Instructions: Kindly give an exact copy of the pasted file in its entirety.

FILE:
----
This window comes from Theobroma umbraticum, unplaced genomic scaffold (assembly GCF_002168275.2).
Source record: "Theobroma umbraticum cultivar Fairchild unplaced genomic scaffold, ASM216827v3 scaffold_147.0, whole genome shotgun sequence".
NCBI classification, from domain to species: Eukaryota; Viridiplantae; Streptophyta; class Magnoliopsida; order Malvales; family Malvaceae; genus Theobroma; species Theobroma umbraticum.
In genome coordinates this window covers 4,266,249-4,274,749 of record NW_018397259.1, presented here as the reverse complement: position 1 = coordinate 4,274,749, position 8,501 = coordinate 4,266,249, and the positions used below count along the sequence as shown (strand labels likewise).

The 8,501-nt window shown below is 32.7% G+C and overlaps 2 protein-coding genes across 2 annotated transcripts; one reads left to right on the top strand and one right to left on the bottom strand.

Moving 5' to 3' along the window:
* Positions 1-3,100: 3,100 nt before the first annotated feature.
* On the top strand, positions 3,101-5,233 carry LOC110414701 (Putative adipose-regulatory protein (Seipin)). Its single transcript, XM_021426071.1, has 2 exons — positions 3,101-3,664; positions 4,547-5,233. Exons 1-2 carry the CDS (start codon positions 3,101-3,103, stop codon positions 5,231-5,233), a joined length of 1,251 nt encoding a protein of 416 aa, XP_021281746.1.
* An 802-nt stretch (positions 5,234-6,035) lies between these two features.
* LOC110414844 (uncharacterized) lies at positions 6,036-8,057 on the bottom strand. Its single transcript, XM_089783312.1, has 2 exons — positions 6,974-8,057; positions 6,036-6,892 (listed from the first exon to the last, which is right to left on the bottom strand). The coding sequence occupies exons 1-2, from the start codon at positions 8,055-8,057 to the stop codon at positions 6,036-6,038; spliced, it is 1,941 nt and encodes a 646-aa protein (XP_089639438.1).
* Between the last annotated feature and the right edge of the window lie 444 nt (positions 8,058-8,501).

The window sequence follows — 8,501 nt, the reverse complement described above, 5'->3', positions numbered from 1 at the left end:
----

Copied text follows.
This window comes from Theobroma umbraticum, unplaced genomic scaffold (assembly GCF_002168275.2).
Source record: "Theobroma umbraticum cultivar Fairchild unplaced genomic scaffold, ASM216827v3 scaffold_147.0, whole genome shotgun sequence".
NCBI classification, from domain to species: Eukaryota; Viridiplantae; Streptophyta; class Magnoliopsida; order Malvales; family Malvaceae; genus Theobroma; species Theobroma umbraticum.
In genome coordinates this window covers 4,266,249-4,274,749 of record NW_018397259.1, presented here as the reverse complement: position 1 = coordinate 4,274,749, position 8,501 = coordinate 4,266,249, and the positions used below count along the sequence as shown (strand labels likewise).

The 8,501-nt window shown below is 32.7% G+C and overlaps 2 protein-coding genes across 2 annotated transcripts; one reads left to right on the top strand and one right to left on the bottom strand.

Moving 5' to 3' along the window:
* Positions 1-3,100: 3,100 nt before the first annotated feature.
* On the top strand, positions 3,101-5,233 carry LOC110414701 (Putative adipose-regulatory protein (Seipin)). Its single transcript, XM_021426071.1, has 2 exons — positions 3,101-3,664; positions 4,547-5,233. Exons 1-2 carry the CDS (start codon positions 3,101-3,103, stop codon positions 5,231-5,233), a joined length of 1,251 nt encoding a protein of 416 aa, XP_021281746.1.
* An 802-nt stretch (positions 5,234-6,035) lies between these two features.
* LOC110414844 (uncharacterized) lies at positions 6,036-8,057 on the bottom strand. Its single transcript, XM_089783312.1, has 2 exons — positions 6,974-8,057; positions 6,036-6,892 (listed from the first exon to the last, which is right to left on the bottom strand). The coding sequence occupies exons 1-2, from the start codon at positions 8,055-8,057 to the stop codon at positions 6,036-6,038; spliced, it is 1,941 nt and encodes a 646-aa protein (XP_089639438.1).
* Between the last annotated feature and the right edge of the window lie 444 nt (positions 8,058-8,501).

The window sequence follows — 8,501 nt, the reverse complement described above, 5'->3', positions numbered from 1 at the left end: